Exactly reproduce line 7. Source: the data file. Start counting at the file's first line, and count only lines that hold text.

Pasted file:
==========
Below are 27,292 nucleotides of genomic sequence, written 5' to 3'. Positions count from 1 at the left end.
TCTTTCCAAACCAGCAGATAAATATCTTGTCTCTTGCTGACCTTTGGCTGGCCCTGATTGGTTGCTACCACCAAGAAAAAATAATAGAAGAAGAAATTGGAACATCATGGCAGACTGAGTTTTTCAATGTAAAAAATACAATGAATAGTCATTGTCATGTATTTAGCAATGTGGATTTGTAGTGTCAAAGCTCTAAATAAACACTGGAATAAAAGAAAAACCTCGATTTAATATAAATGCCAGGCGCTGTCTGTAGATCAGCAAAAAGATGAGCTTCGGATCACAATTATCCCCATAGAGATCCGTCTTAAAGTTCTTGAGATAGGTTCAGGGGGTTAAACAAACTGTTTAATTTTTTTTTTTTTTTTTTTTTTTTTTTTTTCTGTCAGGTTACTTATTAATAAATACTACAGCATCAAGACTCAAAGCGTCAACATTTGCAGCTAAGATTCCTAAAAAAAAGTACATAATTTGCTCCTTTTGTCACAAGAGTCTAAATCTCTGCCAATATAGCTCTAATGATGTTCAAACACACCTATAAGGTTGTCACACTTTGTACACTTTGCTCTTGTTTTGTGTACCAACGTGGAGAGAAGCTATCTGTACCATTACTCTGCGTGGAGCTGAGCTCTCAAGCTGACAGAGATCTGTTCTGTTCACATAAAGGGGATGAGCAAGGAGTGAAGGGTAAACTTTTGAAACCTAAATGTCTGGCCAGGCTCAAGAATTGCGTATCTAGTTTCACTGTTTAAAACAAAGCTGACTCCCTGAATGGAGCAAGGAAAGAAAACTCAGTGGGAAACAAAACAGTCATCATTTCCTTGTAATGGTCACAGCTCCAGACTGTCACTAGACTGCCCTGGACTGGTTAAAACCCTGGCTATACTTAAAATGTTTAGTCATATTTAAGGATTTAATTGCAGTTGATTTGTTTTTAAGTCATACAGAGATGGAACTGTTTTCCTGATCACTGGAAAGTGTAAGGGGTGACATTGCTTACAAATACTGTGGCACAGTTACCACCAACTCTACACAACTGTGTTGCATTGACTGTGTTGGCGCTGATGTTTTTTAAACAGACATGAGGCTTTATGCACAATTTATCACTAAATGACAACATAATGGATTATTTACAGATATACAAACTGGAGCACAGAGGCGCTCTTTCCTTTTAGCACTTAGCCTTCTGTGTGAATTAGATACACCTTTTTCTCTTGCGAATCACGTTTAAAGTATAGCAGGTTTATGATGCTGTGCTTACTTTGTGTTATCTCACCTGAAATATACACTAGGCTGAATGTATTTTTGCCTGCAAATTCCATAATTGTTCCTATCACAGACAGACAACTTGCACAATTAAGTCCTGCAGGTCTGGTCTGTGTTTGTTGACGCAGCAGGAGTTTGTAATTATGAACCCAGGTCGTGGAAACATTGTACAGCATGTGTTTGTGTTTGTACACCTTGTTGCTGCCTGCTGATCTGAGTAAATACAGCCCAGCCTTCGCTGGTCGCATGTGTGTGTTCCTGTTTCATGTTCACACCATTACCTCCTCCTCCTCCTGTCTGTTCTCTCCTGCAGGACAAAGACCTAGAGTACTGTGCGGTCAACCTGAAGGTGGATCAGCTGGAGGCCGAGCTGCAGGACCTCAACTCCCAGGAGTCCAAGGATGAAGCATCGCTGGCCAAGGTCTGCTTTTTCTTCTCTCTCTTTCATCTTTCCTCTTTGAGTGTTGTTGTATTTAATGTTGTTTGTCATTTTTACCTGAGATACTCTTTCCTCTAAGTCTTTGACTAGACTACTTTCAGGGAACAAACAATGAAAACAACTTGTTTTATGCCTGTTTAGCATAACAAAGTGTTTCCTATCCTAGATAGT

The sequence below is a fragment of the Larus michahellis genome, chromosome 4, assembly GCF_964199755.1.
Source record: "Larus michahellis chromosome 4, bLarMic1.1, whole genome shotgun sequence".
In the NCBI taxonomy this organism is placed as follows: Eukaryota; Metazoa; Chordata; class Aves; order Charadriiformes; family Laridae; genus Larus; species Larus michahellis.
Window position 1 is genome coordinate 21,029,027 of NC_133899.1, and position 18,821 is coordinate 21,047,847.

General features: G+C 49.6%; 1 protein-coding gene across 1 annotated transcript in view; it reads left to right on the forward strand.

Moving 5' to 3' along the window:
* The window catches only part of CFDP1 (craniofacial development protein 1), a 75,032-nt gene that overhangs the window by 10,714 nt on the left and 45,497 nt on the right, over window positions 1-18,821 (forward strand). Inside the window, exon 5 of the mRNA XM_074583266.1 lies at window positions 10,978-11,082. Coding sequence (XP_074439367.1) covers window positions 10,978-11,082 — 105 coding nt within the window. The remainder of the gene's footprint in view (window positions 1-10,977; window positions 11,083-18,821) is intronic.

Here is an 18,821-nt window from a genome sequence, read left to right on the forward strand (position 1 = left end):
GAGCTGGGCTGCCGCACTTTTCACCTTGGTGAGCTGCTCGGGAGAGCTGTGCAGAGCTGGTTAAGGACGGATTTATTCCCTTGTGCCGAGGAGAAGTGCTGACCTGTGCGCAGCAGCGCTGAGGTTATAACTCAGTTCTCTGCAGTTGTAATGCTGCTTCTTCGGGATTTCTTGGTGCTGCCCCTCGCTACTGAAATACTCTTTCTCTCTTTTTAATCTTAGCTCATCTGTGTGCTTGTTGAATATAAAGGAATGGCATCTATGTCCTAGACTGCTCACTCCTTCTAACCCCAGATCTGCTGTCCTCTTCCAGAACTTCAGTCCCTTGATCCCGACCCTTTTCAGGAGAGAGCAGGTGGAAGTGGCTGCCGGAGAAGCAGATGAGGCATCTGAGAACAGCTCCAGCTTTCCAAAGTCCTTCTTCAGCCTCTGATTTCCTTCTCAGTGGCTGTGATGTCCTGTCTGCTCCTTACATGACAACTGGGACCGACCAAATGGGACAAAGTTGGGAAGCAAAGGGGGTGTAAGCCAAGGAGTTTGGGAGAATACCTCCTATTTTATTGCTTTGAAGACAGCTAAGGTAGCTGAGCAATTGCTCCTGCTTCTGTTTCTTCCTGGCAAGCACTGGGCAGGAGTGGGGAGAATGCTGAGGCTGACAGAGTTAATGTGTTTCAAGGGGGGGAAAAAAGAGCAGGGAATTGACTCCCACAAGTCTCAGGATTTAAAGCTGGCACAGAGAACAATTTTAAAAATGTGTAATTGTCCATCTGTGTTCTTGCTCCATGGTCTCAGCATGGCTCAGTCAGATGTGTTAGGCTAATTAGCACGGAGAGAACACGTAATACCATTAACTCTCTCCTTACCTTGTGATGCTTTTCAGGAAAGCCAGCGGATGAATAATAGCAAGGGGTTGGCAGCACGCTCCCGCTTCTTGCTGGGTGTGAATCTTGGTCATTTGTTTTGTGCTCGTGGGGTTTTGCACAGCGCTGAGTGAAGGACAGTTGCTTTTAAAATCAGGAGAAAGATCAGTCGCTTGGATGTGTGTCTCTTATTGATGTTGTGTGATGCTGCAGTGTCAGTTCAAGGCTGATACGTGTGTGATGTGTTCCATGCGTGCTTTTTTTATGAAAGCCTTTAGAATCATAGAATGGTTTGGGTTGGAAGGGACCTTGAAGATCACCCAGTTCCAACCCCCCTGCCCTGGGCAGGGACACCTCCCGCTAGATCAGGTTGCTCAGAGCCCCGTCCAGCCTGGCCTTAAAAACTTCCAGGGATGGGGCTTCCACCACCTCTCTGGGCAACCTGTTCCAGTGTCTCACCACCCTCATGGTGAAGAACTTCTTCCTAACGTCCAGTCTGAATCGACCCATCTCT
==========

General features: G+C 49.6%; 1 protein-coding gene across 1 annotated transcript in view; it reads left to right on the forward strand.